The Real Cat Scratch Fever


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Cat scratch fever. It’s an uncommon disease that can be passed from felines to humans. Should you be worried?

You might know “Cat Scratch Fever” as a popular Ted Nugent song from 1977, but the phrase is not just a musical metaphor. It’s a real disease that affects about 24,000 people each year in the US, according to the Michigan Department of Agriculture and Rural Health.

That’s a relatively low number, so is it reasonable to worry about cat scratch fever if you share your life with kitties? According to Dr. Debra Jaliman, a board certified dermatologist and author of Skin Rules: Trade Secrets From a Top New York Dermatologist, there is minor cause for concern – but mainly only among people who have immune system problems.

“Cat scratch disease usually resolves on its own in a person with a healthy immune system,” says Dr. Jaliman. “The people who need to be treated are usually immuno-compromised.” Even for them, she adds, treatment is simple and involves a course of antibiotics.

What is it and how does it manifest?

Dr. Jaliman states that cat scratch disease is an infection caused by the bacteria Bartonella henselae. You can get it when a cat carrying the bacteria scratches you and breaks the skin. In addition to the usual wound, a red bump will appear and your lymph nodes may swell. While this sounds unpleasant, it usually won’t send you to the doctor, and most otherwise healthy people don’t even realize they have something out of the ordinary.

In very severe cases, Dr. Jaliman says you might experience symptoms like fever, loss of appetite, a sore throat, headaches, and an overall feeling of malaise. But this usually only happens if your immune system is weak, and you’ll only need treatment in the rare event that you even suffer these effects.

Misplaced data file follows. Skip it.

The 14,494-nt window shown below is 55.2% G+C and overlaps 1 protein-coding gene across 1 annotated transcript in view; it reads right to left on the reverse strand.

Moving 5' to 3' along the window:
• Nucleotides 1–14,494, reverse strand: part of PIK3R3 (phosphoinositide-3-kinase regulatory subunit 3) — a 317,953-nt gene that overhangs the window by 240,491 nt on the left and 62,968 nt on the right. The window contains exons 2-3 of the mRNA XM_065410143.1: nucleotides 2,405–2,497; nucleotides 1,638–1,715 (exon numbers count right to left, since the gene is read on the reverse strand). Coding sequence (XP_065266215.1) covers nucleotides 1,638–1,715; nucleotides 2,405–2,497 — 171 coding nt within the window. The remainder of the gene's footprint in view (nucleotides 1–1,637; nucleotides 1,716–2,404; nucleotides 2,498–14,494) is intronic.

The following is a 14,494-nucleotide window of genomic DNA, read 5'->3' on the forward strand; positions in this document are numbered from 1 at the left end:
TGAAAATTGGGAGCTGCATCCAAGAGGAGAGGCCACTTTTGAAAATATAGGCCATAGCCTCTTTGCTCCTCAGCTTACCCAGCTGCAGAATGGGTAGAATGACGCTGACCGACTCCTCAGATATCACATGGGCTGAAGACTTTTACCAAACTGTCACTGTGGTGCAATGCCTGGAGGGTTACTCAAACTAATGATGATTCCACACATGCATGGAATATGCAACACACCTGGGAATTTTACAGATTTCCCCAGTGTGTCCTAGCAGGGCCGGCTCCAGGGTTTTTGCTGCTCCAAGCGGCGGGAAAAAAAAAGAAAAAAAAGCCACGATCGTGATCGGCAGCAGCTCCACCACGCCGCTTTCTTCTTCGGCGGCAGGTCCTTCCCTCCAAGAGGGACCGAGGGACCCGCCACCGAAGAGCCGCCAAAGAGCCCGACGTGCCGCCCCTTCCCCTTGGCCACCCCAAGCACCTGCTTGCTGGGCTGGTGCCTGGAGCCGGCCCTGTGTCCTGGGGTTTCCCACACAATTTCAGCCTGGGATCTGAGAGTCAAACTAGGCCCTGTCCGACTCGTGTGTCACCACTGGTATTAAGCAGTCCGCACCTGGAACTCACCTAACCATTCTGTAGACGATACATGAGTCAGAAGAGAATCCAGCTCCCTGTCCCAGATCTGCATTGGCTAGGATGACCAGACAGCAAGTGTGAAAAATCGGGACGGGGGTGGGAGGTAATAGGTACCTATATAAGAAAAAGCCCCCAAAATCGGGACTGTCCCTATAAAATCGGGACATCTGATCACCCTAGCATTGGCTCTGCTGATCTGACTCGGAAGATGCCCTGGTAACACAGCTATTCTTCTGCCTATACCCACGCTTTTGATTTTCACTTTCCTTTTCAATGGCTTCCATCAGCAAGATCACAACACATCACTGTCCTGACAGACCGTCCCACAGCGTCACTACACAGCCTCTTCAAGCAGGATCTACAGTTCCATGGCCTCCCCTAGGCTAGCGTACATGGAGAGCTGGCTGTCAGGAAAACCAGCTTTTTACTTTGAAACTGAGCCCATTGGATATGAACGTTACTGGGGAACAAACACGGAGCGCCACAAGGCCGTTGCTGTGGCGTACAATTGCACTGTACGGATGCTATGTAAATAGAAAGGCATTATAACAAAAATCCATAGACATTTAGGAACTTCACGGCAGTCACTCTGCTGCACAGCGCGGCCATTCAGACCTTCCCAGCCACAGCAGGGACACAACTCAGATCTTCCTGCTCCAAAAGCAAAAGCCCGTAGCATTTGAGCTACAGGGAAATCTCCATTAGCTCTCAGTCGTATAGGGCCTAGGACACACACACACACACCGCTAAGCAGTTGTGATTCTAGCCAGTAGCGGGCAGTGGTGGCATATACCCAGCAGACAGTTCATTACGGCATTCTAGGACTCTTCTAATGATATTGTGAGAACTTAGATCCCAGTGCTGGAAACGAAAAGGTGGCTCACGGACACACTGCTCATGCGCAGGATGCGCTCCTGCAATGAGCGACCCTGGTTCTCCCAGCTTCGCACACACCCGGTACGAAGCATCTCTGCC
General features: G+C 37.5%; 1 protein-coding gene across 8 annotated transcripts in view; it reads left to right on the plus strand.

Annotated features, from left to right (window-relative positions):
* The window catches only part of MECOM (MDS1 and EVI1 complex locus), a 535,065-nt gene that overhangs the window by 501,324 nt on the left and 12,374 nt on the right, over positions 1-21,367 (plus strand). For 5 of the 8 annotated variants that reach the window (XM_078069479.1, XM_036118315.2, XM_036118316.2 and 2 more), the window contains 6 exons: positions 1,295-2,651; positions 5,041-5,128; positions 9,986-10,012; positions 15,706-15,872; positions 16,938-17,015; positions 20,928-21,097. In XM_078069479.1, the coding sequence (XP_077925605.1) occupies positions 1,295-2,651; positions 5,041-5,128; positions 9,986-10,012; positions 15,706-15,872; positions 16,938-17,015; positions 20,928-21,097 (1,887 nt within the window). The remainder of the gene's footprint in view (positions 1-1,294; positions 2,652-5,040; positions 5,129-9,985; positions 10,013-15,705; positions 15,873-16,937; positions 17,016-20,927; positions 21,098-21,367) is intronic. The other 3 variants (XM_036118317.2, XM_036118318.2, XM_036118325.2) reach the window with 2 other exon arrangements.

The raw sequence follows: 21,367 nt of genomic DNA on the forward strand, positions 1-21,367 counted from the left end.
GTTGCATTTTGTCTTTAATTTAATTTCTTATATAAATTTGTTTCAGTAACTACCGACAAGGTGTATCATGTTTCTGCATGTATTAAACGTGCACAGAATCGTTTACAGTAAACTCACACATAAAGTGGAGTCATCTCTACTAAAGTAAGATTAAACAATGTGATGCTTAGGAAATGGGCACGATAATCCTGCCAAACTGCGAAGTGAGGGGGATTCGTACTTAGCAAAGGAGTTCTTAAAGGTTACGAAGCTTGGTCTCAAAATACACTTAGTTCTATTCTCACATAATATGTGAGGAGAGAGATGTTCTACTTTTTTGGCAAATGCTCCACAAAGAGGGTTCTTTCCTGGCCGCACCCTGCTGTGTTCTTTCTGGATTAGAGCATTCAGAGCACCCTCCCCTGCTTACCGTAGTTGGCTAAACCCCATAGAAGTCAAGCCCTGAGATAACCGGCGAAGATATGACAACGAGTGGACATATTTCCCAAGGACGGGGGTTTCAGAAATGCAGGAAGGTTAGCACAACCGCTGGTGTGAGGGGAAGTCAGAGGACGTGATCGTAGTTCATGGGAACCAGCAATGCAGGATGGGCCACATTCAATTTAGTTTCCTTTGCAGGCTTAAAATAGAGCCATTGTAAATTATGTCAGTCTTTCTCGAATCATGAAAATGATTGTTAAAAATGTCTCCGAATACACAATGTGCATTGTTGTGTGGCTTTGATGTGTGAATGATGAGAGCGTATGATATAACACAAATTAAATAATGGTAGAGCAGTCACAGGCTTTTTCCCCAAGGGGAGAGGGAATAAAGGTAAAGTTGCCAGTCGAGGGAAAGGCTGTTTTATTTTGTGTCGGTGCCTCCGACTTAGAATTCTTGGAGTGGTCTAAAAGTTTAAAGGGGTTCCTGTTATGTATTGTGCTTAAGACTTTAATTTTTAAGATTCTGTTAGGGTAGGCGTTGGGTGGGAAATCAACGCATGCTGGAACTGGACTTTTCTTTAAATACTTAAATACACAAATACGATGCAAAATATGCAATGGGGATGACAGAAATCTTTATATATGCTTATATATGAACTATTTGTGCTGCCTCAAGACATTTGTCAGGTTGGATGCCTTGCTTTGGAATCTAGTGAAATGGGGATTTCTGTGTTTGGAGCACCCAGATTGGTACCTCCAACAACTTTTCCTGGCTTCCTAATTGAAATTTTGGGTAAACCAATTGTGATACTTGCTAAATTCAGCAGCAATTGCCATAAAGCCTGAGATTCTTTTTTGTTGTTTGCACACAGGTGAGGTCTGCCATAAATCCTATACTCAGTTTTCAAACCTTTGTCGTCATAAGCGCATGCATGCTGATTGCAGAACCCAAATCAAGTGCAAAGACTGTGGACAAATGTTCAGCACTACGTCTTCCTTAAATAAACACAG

The bacteria comes from fleas

How do cats become carriers? Felines infected with the bacteria responsible for cat scratch disease get it from fleas, according to Dr. Cathy Alinovi, a holistic veterinarian and author of Dinner PAWsible. She adds that a study involving infected and uninfected cats living together showed that the bacteria was not transmitted between the felines unless fleas were present.

It’s said that younger cats have a higher risk of being infected, but according to Dr. Alinovi, this risk has less to do with their age than their circumstances. She states that a heightened risk is more often found among stray cats because they’re more likely to have fleas; and among younger felines at shelters because they’re more likely to be born to strays with weak immune systems living in unhygienic conditions. Older cats that have been given good natural flea control for most of their lives don’t share this same risk.

Preventive precautions

If you suffer from a compromised immune system, or are just overly cautious, taking some simple precautions is better than losing out on kitty companionship.

• Dr. Alinovi recommends adopting an older, laid-back cat and being diligent about natural fl ea control. “Find out before you adopt if the cat likes to play aggressively,” she says. “That would make him less desirable than a kitty with a super mellow personality. Some cats will turn around and scratch whoever is petting them after a few minutes of being stroked. These cats seem to get over-stimulated, so they’re not ideal candidates for an immune-compromised person.”

• One precaution Dr. Alinovi says you should defi nitely not take is declawing the cat. It’s a painful procedure and won’t stop the cat from being a carrier of cat scratch fever.

• Strengthening both your own immune system and that of your cat is another helpful preventive measure. “Give your cat great food,” says Dr. Alinovi. “A strong immune system makes him less likely to have flea problems and harbor nasty bacteria.”

• If you do get scratched, Dr. Alinovi recommends washing the wound immediately and spraying it with colloidal silver. Oral immune-supporting supplements can also be used.

Cat scratch fever might sound intimidating, and it makes for great song lyrics, but the reality is much less dramatic. With such a low risk factor, and symptoms so subtle you might not even know it if you ever get it, this uncommon disease is no reason to shun cat companionship.

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